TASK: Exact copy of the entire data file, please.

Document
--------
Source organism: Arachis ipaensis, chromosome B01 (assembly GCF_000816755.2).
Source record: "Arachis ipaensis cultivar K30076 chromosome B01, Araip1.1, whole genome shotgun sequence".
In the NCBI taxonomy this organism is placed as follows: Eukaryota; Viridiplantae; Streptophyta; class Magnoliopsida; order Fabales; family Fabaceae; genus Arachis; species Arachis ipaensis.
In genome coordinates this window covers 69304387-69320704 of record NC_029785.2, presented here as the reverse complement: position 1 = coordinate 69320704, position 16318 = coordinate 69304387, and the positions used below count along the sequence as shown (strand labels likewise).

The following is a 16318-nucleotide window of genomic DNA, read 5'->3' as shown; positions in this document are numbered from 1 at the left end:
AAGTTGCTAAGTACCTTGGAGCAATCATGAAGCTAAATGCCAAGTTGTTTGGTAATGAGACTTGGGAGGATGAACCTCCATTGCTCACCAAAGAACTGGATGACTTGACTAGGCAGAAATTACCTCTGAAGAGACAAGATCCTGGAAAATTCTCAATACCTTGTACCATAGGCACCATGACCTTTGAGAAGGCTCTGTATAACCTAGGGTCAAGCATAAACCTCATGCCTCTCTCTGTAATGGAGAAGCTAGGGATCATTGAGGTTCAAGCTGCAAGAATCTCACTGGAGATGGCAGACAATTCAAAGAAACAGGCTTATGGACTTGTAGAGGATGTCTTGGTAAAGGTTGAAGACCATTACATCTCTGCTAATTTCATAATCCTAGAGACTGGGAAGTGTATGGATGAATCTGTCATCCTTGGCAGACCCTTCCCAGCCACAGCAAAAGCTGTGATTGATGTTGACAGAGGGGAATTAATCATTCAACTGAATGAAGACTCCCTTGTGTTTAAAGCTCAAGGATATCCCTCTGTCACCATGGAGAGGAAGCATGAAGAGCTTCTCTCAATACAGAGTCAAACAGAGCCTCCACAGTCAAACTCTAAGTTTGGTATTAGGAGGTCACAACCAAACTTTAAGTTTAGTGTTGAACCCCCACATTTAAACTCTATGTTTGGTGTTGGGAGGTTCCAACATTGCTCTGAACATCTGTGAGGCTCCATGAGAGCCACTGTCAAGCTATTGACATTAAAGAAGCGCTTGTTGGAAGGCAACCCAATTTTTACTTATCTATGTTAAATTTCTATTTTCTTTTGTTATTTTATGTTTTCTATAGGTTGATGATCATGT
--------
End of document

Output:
Source organism: Arachis ipaensis, chromosome B01 (assembly GCF_000816755.2).
Source record: "Arachis ipaensis cultivar K30076 chromosome B01, Araip1.1, whole genome shotgun sequence".
In the NCBI taxonomy this organism is placed as follows: Eukaryota; Viridiplantae; Streptophyta; class Magnoliopsida; order Fabales; family Fabaceae; genus Arachis; species Arachis ipaensis.
In genome coordinates this window covers 69304387-69320704 of record NC_029785.2, presented here as the reverse complement: position 1 = coordinate 69320704, position 16318 = coordinate 69304387, and the positions used below count along the sequence as shown (strand labels likewise).

The following is a 16318-nucleotide window of genomic DNA, read 5'->3' as shown; positions in this document are numbered from 1 at the left end:
AAGTTGCTAAGTACCTTGGAGCAATCATGAAGCTAAATGCCAAGTTGTTTGGTAATGAGACTTGGGAGGATGAACCTCCATTGCTCACCAAAGAACTGGATGACTTGACTAGGCAGAAATTACCTCTGAAGAGACAAGATCCTGGAAAATTCTCAATACCTTGTACCATAGGCACCATGACCTTTGAGAAGGCTCTGTATAACCTAGGGTCAAGCATAAACCTCATGCCTCTCTCTGTAATGGAGAAGCTAGGGATCATTGAGGTTCAAGCTGCAAGAATCTCACTGGAGATGGCAGACAATTCAAAGAAACAGGCTTATGGACTTGTAGAGGATGTCTTGGTAAAGGTTGAAGACCATTACATCTCTGCTAATTTCATAATCCTAGAGACTGGGAAGTGTATGGATGAATCTGTCATCCTTGGCAGACCCTTCCCAGCCACAGCAAAAGCTGTGATTGATGTTGACAGAGGGGAATTAATCATTCAACTGAATGAAGACTCCCTTGTGTTTAAAGCTCAAGGATATCCCTCTGTCACCATGGAGAGGAAGCATGAAGAGCTTCTCTCAATACAGAGTCAAACAGAGCCTCCACAGTCAAACTCTAAGTTTGGTATTAGGAGGTCACAACCAAACTTTAAGTTTAGTGTTGAACCCCCACATTTAAACTCTATGTTTGGTGTTGGGAGGTTCCAACATTGCTCTGAACATCTGTGAGGCTCCATGAGAGCCACTGTCAAGCTATTGACATTAAAGAAGCGCTTGTTGGAAGGCAACCCAATTTTTACTTATCTATGTTAAATTTCTATTTTCTTTTGTTATTTTATGTTTTCTATAGGTTGATGATCATGT